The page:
His university days at Monash University were taken up mainly drinking alcohol and the dreadful consequences of his frequent drunkenness. Intellectually brilliant he still managed to do well. 
While no Adonis he seemed to be attractive to people and especially women and somehow engendered something in people who helped him out of his frightening escapades.  
He treated …

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[18 Apr 2020 | No Comment | 289 views ]

Non Fiction

Fifty Years Sober

Ross Fitzgerald

Hybrid, $27.50

When he was 20 and studying at Monash University, Ross Fitzgerald and a bloke he met at a pub stole a car and drove it off a bridge.


It was one of many incidents, including attempted suicides, that led him to AA.


This updated version of his 2010 memoir, My Name is Ross, charts in plain-speaking, detached writing, which accentuates the gravity of the tale, the path to alcoholism.


There was the difficult childhood, troubled relationship with his mother, first drinks in school uniform at 15, …

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[11 Apr 2020 | No Comment | 257 views ]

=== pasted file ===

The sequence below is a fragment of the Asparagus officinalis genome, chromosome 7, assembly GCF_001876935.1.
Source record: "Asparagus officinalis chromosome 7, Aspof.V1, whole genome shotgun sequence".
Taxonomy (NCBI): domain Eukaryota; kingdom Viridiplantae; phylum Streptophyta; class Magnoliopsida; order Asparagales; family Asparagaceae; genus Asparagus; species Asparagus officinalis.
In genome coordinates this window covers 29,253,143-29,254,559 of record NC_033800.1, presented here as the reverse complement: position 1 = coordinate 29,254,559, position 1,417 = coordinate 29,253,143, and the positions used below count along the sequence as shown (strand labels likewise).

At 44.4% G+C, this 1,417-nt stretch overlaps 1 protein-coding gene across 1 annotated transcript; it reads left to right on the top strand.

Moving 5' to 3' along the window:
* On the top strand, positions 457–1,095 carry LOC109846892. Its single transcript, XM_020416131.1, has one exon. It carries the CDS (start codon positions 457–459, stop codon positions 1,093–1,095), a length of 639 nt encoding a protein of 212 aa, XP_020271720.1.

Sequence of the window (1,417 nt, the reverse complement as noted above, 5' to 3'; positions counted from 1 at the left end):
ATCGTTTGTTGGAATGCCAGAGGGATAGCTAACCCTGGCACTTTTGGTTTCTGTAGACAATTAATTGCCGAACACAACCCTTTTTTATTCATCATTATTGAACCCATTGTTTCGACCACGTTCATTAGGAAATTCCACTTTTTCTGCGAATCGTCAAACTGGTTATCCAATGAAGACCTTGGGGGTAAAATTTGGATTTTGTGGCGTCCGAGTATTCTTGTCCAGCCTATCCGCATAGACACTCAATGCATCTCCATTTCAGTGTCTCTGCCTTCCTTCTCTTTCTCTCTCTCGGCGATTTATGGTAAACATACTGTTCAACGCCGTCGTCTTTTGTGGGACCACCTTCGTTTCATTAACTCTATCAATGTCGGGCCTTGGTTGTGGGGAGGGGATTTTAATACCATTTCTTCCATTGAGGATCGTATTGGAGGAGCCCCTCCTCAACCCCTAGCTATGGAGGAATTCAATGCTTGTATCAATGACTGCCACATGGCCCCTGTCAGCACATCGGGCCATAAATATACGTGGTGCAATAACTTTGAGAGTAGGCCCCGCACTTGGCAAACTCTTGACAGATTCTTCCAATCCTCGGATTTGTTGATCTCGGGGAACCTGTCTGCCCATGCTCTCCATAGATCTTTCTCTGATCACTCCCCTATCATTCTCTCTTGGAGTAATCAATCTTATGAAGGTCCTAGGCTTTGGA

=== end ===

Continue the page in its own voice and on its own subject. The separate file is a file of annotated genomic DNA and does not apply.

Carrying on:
City On Fire: The Fight for Hong Kong
Antony Dapiran
Scribe, $35Review by ROSS FITZGERALD
These days, there’s a lot to bash China about, but the protesters in Hong Kong have hardly bathed themselves in glory, either.
Most of us have seen footage of the mass movement that began in Hong Kong in June 2019, as a protest against a proposed bill extraditing lawbreakers to mainland China. Protesters claim this resulted in a march 1 million strong on Sunday, June 9, and then of 2 million a week later.
But after the extradition bill was …

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[27 Mar 2020 | No Comment | 207 views ]


Given the life-saving work of Alcoholics Anonymous, AA should be regarded as an essential service and its meetings still be open to its members.

Otherwise many alcoholics and other addicts will get back on the booze and drugs.

Surely members being able to attend  meetings of Alcoholics Anonymous is of more importance than being allowed to attend the hairdresser!